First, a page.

Get out of the way, it’s me coming
In Poland we also noticed a lot of construction and development of the road infrastructure. That is the good news. However, you also have to get used to a fact that each Polish driver considers the others on the road to be slower and so the Poles overtake very often. Doing so, they rarely care whether there is some other car or cars coming from the opposite direction. They simply rely on the common sense of other drivers and count on that they will make space for them and avoid a collision.
Lattelecom free WiFi everywhere you look
In Latvia we had the best internet connection in the world. The internet here is fast and the free internet is available almost everywhere – in the city centers, in the shopping malls, in the tourist information centers etc. The problem occurs when you get used to it and then you have to leave the country and go elsewhere.
All roads lead somewhere, but not all are first-class
Latvia is very good developed in many aspects and that is in big contrast with the condition of the road infrastructure. The most important connections are OK. However, as soon as you get in Riga or to a side-road, it gets worse. We often used to make jokes that they invested in development in every possible sphere but forgot the road infrastructure.
It was also interesting to observe how the particular nations perceive their neighbors. In many regards the relationships between the countries are determined by their common history. As a rule of thumb, each side often interprets the history in a slightly different way.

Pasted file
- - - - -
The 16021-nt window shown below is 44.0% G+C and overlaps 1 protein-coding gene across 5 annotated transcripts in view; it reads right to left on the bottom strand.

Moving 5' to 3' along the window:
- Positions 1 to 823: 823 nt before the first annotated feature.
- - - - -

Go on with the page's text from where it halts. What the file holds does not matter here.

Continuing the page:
We observed interesting nuances in the relationship of the Poles to the Ukrainians, of the Lithuanians to the Poles, of the Latvians to the Russians we in Slovakia have no idea about. There is a couple of reasons why we are not aware of these nuances. We miss the relevant information. We also miss the context in which we could put this information. And last but not least, we look at the things from our own point of view that is – surprisingly – influenced by our own history.
Listening to people talking about the other nations we made an interesting conclusion. The relationships between nations are often determined by some vague feelings related to some past events. Those events however took place such a long time ago that nobody could actually experience or remember it.
We have also noticed that people talk about the Poles or the Russians as if a nation exists and acts as a consistent whole. But a nation consists of individuals with various opinions, attitudes, life experience. And so, in our attempts to generate opinions about the other nations or to establish relationships with them we often run in circles determined by irrationality, common stereotypes and unfair prejudices.
How long can we go on like this?
In order not to finish this article in such a serious tone we also think of those who like numbers. Here is a small statistics of the first 30 days of our expedition.
|Number of days on expedition:||30|
|Number of kilometers driven:||3 200|
|Number of hours spent in car:||90|
|Number of nights with the locals:||11|
|Number of nights of wild-camping (in the tent):||6|
|Number of nights of wild-camping (in the car):||6|
|Number of nights spent in a camping site:||7|
|Number of steps made:||cca 500 000|
|Number of km walked:||cca 350|
|Amount of euros spent in total:||779,27|
|Amount of euros spent in average per day:||25,98|
|Amount of euroes spent in average per day and per person:||12,99|
|Amount of euros spent on fuel:||206,08|
|Amount of euros spent on accommodation in camping sites:||100,71|
|Amount of euros spent during 18 visits of restaurants and cafes:||168,70|